Tooley to Texas in Motorcity. "Threat Level: Texas!" has the two of them interacting for most of the episode('s real time). Kaia is this to Mike, as they both want to stop Kane, but Kaia is willing to harm innocent people in the process. During the Mushroom Samba of "Mayhem Night" Mike sees a literal evil-version of himself, possibly as a reminder of his past working for Kane.
The episode "Jack versus Mad Jack" of Samurai Jack deals with Jack's inner rage building to a peak when he gets bombarded by nearly a dozen bounty hunters. Aku, watching Jack's anger boil, sees that his fury is powerful in its own right and decides to manifest an evil duplicate called Mad Jack to turn it against him. However, Jack soon discovers that Mad Jack's existence is tied to the rage that currently resides in him, so Jack takes a second to cool his head and purge his mind of that rage, which wipes Mad Jack from existence.
Asajj Ventress is this to Anakin. They both used to be slaves on a remote Crapsack World, have been rescued by a Jedi, who were considered somewhat "rogues" by others, both of their rescuers died, and both of them became the apprentices of a Sith Lord. Interesting to note, that while Anakin started slipping closer and closer to the Dark Side in Season 4, she seems to have started to work on a Heel-Face Turn at the end of the same season.
To a lesser extent, Ventress is a counterpart to Ahsoka as well: both of their masters were Jedi who fell to Dark Side, both of them strove to prove themselves worthy of their respective masters, they both started by using a single green-bladed ligthsaber, and picked up Dual Wielding later, and finally the way the Jedi Council abandoned Ahsoka under pressure from the Senate, eerily resembles to how Dooku betrayed Ventress on Sidious's order. They have even come to realize that they have a lot in common.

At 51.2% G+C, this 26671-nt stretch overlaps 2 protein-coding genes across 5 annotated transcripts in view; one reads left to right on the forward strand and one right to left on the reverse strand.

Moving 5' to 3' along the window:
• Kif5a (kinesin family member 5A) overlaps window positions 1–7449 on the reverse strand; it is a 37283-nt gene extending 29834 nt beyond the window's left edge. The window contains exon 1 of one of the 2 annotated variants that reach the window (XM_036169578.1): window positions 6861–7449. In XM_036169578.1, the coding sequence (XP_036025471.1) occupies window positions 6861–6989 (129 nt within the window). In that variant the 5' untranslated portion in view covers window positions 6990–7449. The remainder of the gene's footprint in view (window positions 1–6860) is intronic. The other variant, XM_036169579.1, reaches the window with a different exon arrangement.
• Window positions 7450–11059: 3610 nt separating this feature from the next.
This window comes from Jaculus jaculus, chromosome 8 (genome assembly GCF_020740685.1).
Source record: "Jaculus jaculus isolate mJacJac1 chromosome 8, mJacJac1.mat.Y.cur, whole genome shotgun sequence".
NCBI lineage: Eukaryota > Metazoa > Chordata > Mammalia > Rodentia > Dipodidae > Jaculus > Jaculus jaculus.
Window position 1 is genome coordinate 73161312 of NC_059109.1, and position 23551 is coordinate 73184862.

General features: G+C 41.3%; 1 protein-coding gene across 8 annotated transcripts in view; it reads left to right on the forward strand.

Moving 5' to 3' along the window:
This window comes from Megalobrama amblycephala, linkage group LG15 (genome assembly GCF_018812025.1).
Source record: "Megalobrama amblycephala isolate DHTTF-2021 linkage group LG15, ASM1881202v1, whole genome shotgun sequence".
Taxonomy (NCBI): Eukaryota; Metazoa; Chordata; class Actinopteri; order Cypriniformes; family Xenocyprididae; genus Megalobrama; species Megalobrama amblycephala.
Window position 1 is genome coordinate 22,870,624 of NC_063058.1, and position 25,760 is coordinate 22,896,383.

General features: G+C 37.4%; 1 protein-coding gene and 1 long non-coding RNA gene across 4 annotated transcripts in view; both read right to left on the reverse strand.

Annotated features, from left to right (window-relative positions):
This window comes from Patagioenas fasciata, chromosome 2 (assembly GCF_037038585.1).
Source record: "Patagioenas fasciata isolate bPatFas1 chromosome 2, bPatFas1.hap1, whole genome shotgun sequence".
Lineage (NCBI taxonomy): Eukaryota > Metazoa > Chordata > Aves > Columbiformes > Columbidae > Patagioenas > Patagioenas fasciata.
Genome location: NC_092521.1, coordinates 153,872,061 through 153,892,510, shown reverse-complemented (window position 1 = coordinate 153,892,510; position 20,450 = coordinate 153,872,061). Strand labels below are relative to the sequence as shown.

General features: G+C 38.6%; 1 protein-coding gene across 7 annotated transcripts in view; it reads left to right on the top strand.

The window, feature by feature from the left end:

The Daughter and the Son are respectively the embodiments of the Light, and The Dark Sides of the Force.
Aladdin: The Series gives us Mozenrath to Aladdin. Both of them are very clever and quick-witted, yet they are occasionally prone to letting their youthful impatience and boredom get in their way of completely reaching their fullpotential, and they're both hinted to have rather unpleasant pasts. Oh, and neither of them is ever seen without their faithful animal companions.
Gravity Falls has Gideon to both Dipper and Stan; he has knowledge of the supernatural and a desire to unlock the secrets of the town comparable to Dipper, and he and Stan are both con men while both also having links to the genuine paranormal, but where Stan is a Jerk with a Heart of Gold Gideon is a straight up psychopathic Corrupt Hick.
In one of the weirder cases of this trope, Adventure Time's Marshall Lee is this to Marceline, being a gender swapped Author Avatar of her. He's a much darker and crueler reflection of her, and Marcy almost seems to wish she could be like him. That said, for a Shadow Archetype, Marshall sure seems to hate seeing Fionna cry.
Robot Chicken had a sketch revealing a "Negative Wonder Woman". The most evil thing she does in the sketch involves merely robbing a bank, but she does make herself known to act cruder than the real Wonder Woman. As for costume, since Wonder Woman's leotard leaves her arms and legs exposed, but covers up certain feminine parts, Negative Wonder Woman wears an outfit that covers up her arms and legs, but leaves those feminine parts exposed.
In Dragons: Riders of Berk Hiccup is given one in the form of Egomaniac Hunter and leader of the Berserker tribe Dagur the Deranged. Where Hiccup wants to befriend dragons, Dagur starts out wanting to simply hunt them before deciding he wants to use their power for himself and has his sights set on taking Toothless from Hiccup. Dagur's status as Hiccup's opposite is confirmed in "A View to a Skrill, Part 2" when he forces the captured Skrill to attack Alvin the Treacherous against its will.